Wild Land Management Services John Muir Trust
Deer & livestock
Grazing animals and livestock should be managed carefully to achieve and maintain a balanced ecosystem

The UK’s deer population has increased greatly in the last decades. Deer are an essential part of the ecosystem but high numbers of deer have a negative impact on habitats through overgrazing and trampling. A sustainable deer population is vital to enabling native woodland and other habitats to regenerate naturally.

A large amount of wild land is used for grazing sheep and cattle. Many key habitats, including grassland and flower-rich machair, depend on sustainable levels of grazing. Livestock numbers should be kept to a level that the land can naturally support, particularly during the winter.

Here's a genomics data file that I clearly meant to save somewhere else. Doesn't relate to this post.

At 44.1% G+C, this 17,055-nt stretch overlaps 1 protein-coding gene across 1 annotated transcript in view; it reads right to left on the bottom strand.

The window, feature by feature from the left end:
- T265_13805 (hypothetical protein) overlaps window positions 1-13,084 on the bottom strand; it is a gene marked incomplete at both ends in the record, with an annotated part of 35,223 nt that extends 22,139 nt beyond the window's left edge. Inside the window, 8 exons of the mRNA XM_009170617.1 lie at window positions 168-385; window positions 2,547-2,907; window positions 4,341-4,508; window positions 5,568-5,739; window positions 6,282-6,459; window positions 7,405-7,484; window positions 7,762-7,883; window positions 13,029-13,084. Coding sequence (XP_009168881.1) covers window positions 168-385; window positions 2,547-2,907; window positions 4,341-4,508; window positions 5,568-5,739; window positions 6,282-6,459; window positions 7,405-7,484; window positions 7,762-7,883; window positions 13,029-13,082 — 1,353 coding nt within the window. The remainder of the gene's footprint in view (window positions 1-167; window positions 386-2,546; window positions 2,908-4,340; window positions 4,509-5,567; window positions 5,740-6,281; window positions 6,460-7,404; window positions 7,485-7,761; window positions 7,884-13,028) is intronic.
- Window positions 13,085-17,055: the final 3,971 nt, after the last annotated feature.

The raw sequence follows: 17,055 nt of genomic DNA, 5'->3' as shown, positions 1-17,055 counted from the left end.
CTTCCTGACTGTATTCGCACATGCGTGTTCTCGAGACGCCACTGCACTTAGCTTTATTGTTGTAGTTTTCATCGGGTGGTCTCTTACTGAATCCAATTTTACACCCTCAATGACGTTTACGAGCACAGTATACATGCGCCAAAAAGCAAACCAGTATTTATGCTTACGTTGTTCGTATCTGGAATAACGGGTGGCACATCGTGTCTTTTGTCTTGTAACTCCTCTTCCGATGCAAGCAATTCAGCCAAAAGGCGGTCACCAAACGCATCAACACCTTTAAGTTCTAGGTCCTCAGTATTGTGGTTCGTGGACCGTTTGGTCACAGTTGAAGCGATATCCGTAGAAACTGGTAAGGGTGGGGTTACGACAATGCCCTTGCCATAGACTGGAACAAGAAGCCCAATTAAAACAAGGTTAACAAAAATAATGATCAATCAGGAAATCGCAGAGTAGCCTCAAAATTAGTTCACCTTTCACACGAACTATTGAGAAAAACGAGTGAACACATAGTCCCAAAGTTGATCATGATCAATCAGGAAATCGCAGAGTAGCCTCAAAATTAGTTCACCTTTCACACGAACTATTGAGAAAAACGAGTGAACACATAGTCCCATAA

Standards 13-15 relate to deer and livestock

Control grazing pressure from deer and livestock
Low impact management

Sustainable grazing

“While ‘under-grazing’ is an issue for some habitats, in most of the uplands the bigger threat comes from overgrazing. Overgrazing by deer and sheep, combined with artificial burning can suppress natural processes such as woodland regeneration.”

Mike Daniels, Head of Land Management, John Muir Trust